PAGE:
So for the past few hours I’ve been reading a fantastic book that Jeff Atwood mentioned at Dev Days LA and also posted about on his blog. He’s a really cool guy and chit chatted briefly <– really briefly about http load balancers. During that conversation he mentioned that he was really a “noob” with hardware and all the underlying stuff, I was shocked and now have a much greater respect for the man. I was thinking he was going to be some snobby I know it all, TOTALLY NOT the case!
Anyways, he recommended Coders at Work: Reflections on the Craft of Programming and I figured I’d give it a shot. I’ll be honest, I “procured” this book using some unconventional methods, but 2 chapters in….and I bought it. It’s a FANTASTIC overview of what some of the most respected, and quite humble, minds in the programming world have to say. It’s really easy to connect to the different developer interviews and I feel like I’ve learned a few things just reading the first couple of chapters.
One underlying message that I feel from this book is that communication is key for successful programmers. These days you can’t be huddled up in your room coding away on your own, interaction is the way of the future and I think it’s a great thing.
Thanks for the heads up Jeff!
So today I decided to ditch school and participate in Stack Overflow Dev Days 2009. I thought the conference was pretty good and the student price of $10 was amazing! The turn out was a little less than I had anticipated but I suppose that just left more room to spread out for those of us that went. I got there pretty early, 8:15am, checked in and grabbed a seat. They were serving coffee and some muffins.
There was a bit of swag available:
Stuff I liked:
- The Python talk and dissection of the Google spell check algorithm by Mike Schiraldi of Reddit
- This presentation was really well layed out, easy to follow and appealed to the geek in me as it ran in xterm on python haha. Pretty slick Mike…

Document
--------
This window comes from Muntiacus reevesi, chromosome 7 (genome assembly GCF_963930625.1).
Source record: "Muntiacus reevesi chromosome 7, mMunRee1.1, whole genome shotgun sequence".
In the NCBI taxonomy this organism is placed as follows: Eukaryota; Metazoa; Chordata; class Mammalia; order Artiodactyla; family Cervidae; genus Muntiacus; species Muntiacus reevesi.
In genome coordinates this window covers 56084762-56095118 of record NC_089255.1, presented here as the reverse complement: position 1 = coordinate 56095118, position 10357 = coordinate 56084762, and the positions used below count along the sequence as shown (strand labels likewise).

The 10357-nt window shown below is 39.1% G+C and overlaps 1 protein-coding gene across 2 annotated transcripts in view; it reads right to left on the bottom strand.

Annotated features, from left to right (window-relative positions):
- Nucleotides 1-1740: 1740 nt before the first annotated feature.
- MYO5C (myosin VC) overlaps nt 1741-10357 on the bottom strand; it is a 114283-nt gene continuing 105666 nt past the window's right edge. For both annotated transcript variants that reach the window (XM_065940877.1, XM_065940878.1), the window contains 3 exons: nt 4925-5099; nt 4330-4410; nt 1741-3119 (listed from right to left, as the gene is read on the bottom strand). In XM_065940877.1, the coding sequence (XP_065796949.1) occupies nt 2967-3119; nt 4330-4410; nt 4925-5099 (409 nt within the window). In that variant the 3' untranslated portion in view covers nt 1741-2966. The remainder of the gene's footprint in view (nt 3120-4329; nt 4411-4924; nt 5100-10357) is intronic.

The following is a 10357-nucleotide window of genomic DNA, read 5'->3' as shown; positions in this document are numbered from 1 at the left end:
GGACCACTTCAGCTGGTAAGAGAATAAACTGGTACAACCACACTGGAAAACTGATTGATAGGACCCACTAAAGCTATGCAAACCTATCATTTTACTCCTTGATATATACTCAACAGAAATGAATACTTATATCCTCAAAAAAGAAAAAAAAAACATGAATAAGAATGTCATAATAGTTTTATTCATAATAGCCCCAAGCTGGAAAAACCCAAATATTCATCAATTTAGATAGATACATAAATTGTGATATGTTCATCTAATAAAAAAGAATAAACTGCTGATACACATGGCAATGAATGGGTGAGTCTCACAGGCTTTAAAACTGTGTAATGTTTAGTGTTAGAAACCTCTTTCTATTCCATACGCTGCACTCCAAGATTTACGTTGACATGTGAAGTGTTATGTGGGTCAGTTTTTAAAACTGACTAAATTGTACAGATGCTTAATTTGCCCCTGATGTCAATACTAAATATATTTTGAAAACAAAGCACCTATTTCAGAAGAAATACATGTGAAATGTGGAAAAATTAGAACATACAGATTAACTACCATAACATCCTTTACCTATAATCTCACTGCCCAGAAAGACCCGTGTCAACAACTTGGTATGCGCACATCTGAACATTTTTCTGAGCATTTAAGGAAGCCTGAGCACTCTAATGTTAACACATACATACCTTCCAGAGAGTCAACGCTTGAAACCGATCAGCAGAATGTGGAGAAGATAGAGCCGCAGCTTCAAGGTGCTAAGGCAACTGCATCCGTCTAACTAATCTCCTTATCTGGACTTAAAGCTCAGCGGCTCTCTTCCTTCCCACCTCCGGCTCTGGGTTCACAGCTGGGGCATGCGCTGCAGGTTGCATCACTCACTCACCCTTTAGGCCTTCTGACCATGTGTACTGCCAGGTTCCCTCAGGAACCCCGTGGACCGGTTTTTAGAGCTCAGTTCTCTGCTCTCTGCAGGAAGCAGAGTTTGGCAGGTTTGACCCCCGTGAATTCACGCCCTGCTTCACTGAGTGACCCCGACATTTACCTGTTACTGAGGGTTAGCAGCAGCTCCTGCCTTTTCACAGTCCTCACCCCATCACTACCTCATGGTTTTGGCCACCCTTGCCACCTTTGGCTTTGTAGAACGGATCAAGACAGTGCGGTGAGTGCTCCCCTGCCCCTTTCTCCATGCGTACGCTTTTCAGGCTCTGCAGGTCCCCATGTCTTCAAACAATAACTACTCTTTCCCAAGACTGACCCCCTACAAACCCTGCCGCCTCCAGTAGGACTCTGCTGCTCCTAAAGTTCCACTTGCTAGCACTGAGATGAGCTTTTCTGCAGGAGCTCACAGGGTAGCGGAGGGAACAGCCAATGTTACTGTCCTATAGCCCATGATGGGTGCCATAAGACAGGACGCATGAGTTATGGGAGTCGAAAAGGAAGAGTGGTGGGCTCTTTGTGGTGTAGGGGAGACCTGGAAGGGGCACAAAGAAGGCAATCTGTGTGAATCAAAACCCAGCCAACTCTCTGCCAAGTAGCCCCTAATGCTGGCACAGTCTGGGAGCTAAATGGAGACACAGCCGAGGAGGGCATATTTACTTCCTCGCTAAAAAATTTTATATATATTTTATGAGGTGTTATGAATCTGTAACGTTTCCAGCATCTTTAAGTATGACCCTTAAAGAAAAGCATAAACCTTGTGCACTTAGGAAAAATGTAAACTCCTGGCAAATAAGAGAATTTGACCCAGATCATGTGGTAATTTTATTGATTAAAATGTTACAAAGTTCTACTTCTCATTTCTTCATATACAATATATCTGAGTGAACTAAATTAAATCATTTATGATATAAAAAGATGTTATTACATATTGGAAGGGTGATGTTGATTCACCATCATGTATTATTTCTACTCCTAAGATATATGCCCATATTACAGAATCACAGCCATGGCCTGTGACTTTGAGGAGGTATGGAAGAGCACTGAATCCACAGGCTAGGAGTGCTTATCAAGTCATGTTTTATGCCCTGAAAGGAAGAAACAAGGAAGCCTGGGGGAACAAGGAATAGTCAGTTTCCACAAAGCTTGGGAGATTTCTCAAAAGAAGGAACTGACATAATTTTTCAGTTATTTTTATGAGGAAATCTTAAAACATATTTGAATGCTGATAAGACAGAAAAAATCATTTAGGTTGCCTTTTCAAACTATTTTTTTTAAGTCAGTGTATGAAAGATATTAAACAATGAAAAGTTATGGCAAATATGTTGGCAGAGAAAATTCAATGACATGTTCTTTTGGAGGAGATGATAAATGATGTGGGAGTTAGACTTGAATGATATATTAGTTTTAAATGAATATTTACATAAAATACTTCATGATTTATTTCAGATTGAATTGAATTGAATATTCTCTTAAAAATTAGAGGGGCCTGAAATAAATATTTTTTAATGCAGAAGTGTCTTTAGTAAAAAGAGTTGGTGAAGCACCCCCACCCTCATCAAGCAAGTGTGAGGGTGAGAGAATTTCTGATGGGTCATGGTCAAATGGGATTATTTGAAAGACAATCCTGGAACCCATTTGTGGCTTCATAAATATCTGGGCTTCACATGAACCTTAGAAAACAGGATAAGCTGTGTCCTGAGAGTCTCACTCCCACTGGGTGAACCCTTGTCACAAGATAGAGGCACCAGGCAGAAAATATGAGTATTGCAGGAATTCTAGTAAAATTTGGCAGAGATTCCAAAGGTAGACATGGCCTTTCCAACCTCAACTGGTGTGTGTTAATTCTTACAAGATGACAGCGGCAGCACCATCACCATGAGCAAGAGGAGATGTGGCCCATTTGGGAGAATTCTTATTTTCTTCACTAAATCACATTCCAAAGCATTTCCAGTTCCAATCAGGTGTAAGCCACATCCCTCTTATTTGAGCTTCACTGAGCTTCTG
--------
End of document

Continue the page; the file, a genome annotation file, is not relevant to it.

- The jQuery talk by Cody Lindely
- This presentation would’ve been much better had the Internet worked. That, or had Cody saved all of his work locally to show the audience. I’m sure we would’ve been in for some really trick eye candy. He did however lead me on to two good sites, jsBin and Cody’s jQuery selector demo.
- Most, if not all of Joel’s talks were highly entertaining. He talked about Fog Bugz and all the features that the software has, such as:
- Not technically a feature, but ya….Fog Bugz 7
- Fog Bugz Kiln, tight Fog Bugz integration with hg
- I talked to Joel a little during one of the breaks and sadly support for git is not on the roadmap, and he said it probably won’t ever be….*sad panda*
- Also not a direct feature, but part of a plugin for Fog Bugz, Balsamiq Mockups I think this app has great potential to interact with prospective clients
- The QT (cute) presentation by Daniel Rocha of Nokia. This presentation really impressed me, he did actual coding (yes typing), compilation and a demo on 3 separate platforms and they all worked flawlessly. Kudos Daniel! This presentation also showed QT’s cross platform power, seamless migrations from one platform to another, that was pretty slick.
- Jeff Atwood’s talk about random junk. I wished his presentation would’ve gone on longer it was pretty entertaining. He’s actually a really nice guy, I talked with him during one of the breaks and he gave me some coding horror stickers =D
Stuff I didn’t like:
- The provided wifi was pretty crappy, I found myself tethered to my cell for most of the day. It was just unmanageable. I would have thought they would have gotten this right, especially after Joel’s writeup on conference wifi.
- A lot of the presentations went backwards in my mind. I think the presenters should show the power of said technology first (get the fancy demos out of the way) and then talk about the code/app/etc. that powered that demo. This probably would’ve worked much better for Rory Blyth and his iPhone presentation. There were a lot of boring coding sessions that didn’t need to take place IMHO, we’re developers and we can figure out syntax on our own….rtfm.
- The Google Apps Engine talk by Jason A Cooper of Google would’ve been more captivating if he had spent more time talking about the product/service and less time typing code. Though he did show off some fancy gChat integration stuff that wow-ed the crowd, that was pretty neat.
- The keynote was an interesting take on software design, I really liked what Joel had to say on Simplicity vs Power. It basically came down to: write elegant code so your users don’t have to make lots of decisions. Though I don’t think you should take elegant and make your code a giant unreadable 1 line mess. That’s a total maintenance buzz kill.
Well I think that’s it for now, see you all next year!